How do cancers spread?
Most cancers which start in the head and neck region have the ability to spread to other parts of the body; these are called metastases (‘mets’) or ‘secondaries’. Cancers can spread in a number of different ways, most often by the lymph system to lymph nodes and sometimes by the blood to other distant organs like the liver.
In the head and neck region, localised lymphatic spread is quite common, but spread by blood to distant parts of the body is uncommon. Lymph nodes (also called lymph glands) catch bacteria, viruses or cancer cells in the body. Each node drains a particular area of the body. The nodes in the neck drain the skin of the head and neck and all the swallowing and breathing tubes. Once one cancer cell has been ‘caught’ by a lymph node it can grow and multiply there, and in time can spread to the next node down the chain and so on.
What is a neck dissection?
There are two basic types of neck dissection:
A radical neck dissection is a surgical operation, which aims to remove all the lymph nodes in the neck between the jaw and the collarbones. This operation may be carried out if there is evidence that there are one or more nodes affected with cancer in the neck. The nodes are often small and stuck to structures in the neck, so we usually remove other tissues as well to ensure that we remove all parts of the cancer nodes. We only remove structures which you can safely do without, and those which do not leave serious long-lasting effects.
A partial neck dissection is performed when there are strong suspicions that there may be only microscopic amounts of cancer cells in nodes in the neck. In this case we tend to only remove those groups of nodes which are most likely to be affected in your type of cancer.
In both sorts of operation we send all the tissues away to the laboratory to search for cancer cells and to see how extensive the spread has been.
What can I expect from the operation?
Most patients will be admitted one or two days before their operation. In many cases the neck dissection is only part of the surgery and the patient may also be having some other procedure aimed at removing the primary or original tumour. The operation is performed under general anaesthetic which means that you will be asleep throughout. There will usually be two long cuts made in the neck. At the end of the operation you will have 1 or 2 drain tubes coming out through the skin and stitches or skin clips to the skin. Most patients do not have much pain after the operation. We may remove one of the large muscles from the neck so that patients find that the neck looks a little flatter on the side of the operation, and their neck can be stiff after the operation.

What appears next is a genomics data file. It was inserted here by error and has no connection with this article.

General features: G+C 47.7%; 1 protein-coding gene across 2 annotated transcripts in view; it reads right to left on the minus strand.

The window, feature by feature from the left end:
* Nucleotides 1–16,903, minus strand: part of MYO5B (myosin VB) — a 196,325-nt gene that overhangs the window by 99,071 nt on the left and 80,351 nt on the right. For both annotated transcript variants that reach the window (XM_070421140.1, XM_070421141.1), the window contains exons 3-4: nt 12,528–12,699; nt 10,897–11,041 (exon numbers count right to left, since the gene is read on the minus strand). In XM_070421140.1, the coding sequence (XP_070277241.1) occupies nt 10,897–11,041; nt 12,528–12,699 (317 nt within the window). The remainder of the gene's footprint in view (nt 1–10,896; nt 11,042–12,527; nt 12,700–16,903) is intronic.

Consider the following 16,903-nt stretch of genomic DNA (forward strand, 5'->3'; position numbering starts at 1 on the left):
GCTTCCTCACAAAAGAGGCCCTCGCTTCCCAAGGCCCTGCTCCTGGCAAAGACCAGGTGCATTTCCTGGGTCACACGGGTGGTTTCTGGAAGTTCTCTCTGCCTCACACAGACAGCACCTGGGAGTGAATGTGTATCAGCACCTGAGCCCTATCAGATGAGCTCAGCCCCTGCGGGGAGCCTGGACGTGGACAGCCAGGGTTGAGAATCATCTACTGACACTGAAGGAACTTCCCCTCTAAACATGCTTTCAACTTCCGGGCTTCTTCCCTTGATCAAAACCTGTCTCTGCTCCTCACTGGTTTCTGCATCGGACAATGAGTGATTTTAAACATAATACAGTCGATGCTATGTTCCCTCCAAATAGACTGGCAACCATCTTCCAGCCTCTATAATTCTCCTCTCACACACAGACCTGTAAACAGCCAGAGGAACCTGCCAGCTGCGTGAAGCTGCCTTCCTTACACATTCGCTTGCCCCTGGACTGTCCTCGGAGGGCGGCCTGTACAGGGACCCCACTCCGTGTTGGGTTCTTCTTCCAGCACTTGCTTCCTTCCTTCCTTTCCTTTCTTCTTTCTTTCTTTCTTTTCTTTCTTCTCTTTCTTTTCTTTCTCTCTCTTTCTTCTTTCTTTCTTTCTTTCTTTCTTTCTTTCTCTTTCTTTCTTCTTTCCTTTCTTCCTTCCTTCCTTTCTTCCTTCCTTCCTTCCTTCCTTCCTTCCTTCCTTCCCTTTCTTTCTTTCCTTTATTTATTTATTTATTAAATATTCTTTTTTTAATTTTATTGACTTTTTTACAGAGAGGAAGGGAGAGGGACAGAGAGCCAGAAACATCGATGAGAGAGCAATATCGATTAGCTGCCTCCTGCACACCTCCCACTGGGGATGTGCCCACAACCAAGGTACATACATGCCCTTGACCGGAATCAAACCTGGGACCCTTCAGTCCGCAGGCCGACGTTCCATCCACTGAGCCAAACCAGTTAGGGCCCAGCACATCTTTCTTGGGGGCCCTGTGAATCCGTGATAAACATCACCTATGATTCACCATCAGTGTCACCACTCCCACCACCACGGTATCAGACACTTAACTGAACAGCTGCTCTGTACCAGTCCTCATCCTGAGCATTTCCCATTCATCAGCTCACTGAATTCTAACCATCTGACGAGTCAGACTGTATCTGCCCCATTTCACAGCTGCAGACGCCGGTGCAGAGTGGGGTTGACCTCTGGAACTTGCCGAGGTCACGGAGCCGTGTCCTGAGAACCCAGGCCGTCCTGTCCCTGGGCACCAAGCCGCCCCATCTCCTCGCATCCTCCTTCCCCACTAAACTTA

The skin of the neck will be numb after the surgery. This will improve over time to some extent, but you should not expect it to return to normal.
Some patients find that their neck is stiffer after the operation.
Sometimes the drain tubes which were put in during surgery can become blocked, causing blood to collect under the skin and form a clot (haematoma). If this occurs it is usually necessary to return to the operating room to remove the clot and replace the drains.
Chyle is the tissue fluid, which runs in lymph channels. Occasionally one of these channels called the thoracic duct leaks after the operation. If this occurs, lymph fluid or chyle can collect under the skin, in which case we need to keep you in hospital longer and sometimes need to take you back to the theatre to seal the leak.
Injury to the Accessory nerve:
This is the nerve to one of the muscles of the shoulder. We try hard to preserve this nerve but sometimes it needs to be removed, because it is too close to the tumour to leave behind. In this case you will find that your shoulder is a little stiff and that it can be difficult to lift your arm above the shoulder. Lifting heavy weights, like shopping bags, may also be difficult.
Injury to the Hypoglossal nerve:
Very rarely, this nerve (which makes your tongue move) also has to be removed due to involvement with the tumour. In this case you will find it difficult to clear food from that side of the mouth and it can interfere with your swallowing.
Injury to the Marginal Mandibular nerve:
This nerve is also at risk during the operation, but we also try hard to preserve it. If it is damaged you will find that the corner of your mouth will be a little weak. This is most obvious when smiling.
Will I need any other sort of treatment?
This will depend on what treatment you have had already, where your tumour is and what type of tumour it is. Sometimes we add radiotherapy to surgery if we think this may give a better chance of a cure.
How long will I need off work?
This will depend on the type of treatment you have had and you should discuss it with your ENT surgeon; but as a general rule you will need at least three weeks off work.
by Chris Milford
Disclaimer: This publication is designed for the information of patients. Whilst every effort has been made to ensure accuracy, the information contained may not be comprehensive and patients should not act upon it without seeking professional advice.